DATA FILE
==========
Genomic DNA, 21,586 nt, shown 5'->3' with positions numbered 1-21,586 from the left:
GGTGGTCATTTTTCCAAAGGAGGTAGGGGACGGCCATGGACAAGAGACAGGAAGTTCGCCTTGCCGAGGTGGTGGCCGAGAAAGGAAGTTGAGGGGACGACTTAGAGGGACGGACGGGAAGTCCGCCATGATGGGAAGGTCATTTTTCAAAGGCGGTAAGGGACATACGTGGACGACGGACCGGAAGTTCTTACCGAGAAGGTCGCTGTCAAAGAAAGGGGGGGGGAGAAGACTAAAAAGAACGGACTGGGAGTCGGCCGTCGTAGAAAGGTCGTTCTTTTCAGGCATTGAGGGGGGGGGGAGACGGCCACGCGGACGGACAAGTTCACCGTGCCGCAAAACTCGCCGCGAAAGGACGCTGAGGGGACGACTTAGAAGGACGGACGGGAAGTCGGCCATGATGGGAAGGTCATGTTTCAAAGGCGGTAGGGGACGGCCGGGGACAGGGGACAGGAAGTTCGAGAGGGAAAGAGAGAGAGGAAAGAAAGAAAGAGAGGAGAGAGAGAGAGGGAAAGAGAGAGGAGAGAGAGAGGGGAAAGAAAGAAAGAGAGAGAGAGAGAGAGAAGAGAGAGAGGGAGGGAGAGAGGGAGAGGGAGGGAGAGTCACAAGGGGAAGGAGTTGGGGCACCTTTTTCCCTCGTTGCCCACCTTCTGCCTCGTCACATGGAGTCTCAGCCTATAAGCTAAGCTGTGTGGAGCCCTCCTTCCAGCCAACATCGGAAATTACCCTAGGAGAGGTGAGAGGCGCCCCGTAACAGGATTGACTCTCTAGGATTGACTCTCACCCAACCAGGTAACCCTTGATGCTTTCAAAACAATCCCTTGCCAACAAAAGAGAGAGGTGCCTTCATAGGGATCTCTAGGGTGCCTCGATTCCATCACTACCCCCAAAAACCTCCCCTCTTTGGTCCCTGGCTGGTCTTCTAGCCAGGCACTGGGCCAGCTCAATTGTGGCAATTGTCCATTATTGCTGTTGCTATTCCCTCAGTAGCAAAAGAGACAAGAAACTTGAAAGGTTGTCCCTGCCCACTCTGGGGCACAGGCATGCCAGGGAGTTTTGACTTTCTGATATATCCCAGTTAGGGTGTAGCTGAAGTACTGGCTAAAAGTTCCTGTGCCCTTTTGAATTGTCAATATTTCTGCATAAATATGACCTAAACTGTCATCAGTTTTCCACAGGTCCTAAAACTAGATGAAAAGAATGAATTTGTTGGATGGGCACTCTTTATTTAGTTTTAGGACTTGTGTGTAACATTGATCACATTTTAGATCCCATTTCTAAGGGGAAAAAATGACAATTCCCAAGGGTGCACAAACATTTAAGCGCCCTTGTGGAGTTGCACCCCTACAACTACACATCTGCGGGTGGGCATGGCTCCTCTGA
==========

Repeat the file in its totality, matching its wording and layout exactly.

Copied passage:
Genomic DNA, 21,586 nt, shown 5'->3' with positions numbered 1-21,586 from the left:
GGTGGTCATTTTTCCAAAGGAGGTAGGGGACGGCCATGGACAAGAGACAGGAAGTTCGCCTTGCCGAGGTGGTGGCCGAGAAAGGAAGTTGAGGGGACGACTTAGAGGGACGGACGGGAAGTCCGCCATGATGGGAAGGTCATTTTTCAAAGGCGGTAAGGGACATACGTGGACGACGGACCGGAAGTTCTTACCGAGAAGGTCGCTGTCAAAGAAAGGGGGGGGGAGAAGACTAAAAAGAACGGACTGGGAGTCGGCCGTCGTAGAAAGGTCGTTCTTTTCAGGCATTGAGGGGGGGGGGAGACGGCCACGCGGACGGACAAGTTCACCGTGCCGCAAAACTCGCCGCGAAAGGACGCTGAGGGGACGACTTAGAAGGACGGACGGGAAGTCGGCCATGATGGGAAGGTCATGTTTCAAAGGCGGTAGGGGACGGCCGGGGACAGGGGACAGGAAGTTCGAGAGGGAAAGAGAGAGAGGAAAGAAAGAAAGAGAGGAGAGAGAGAGAGGGAAAGAGAGAGGAGAGAGAGAGGGGAAAGAAAGAAAGAGAGAGAGAGAGAGAGAAGAGAGAGAGGGAGGGAGAGAGGGAGAGGGAGGGAGAGTCACAAGGGGAAGGAGTTGGGGCACCTTTTTCCCTCGTTGCCCACCTTCTGCCTCGTCACATGGAGTCTCAGCCTATAAGCTAAGCTGTGTGGAGCCCTCCTTCCAGCCAACATCGGAAATTACCCTAGGAGAGGTGAGAGGCGCCCCGTAACAGGATTGACTCTCTAGGATTGACTCTCACCCAACCAGGTAACCCTTGATGCTTTCAAAACAATCCCTTGCCAACAAAAGAGAGAGGTGCCTTCATAGGGATCTCTAGGGTGCCTCGATTCCATCACTACCCCCAAAAACCTCCCCTCTTTGGTCCCTGGCTGGTCTTCTAGCCAGGCACTGGGCCAGCTCAATTGTGGCAATTGTCCATTATTGCTGTTGCTATTCCCTCAGTAGCAAAAGAGACAAGAAACTTGAAAGGTTGTCCCTGCCCACTCTGGGGCACAGGCATGCCAGGGAGTTTTGACTTTCTGATATATCCCAGTTAGGGTGTAGCTGAAGTACTGGCTAAAAGTTCCTGTGCCCTTTTGAATTGTCAATATTTCTGCATAAATATGACCTAAACTGTCATCAGTTTTCCACAGGTCCTAAAACTAGATGAAAAGAATGAATTTGTTGGATGGGCACTCTTTATTTAGTTTTAGGACTTGTGTGTAACATTGATCACATTTTAGATCCCATTTCTAAGGGGAAAAAATGACAATTCCCAAGGGTGCACAAACATTTAAGCGCCCTTGTGGAGTTGCACCCCTACAACTACACATCTGCGGGTGGGCATGGCTCCTCTGA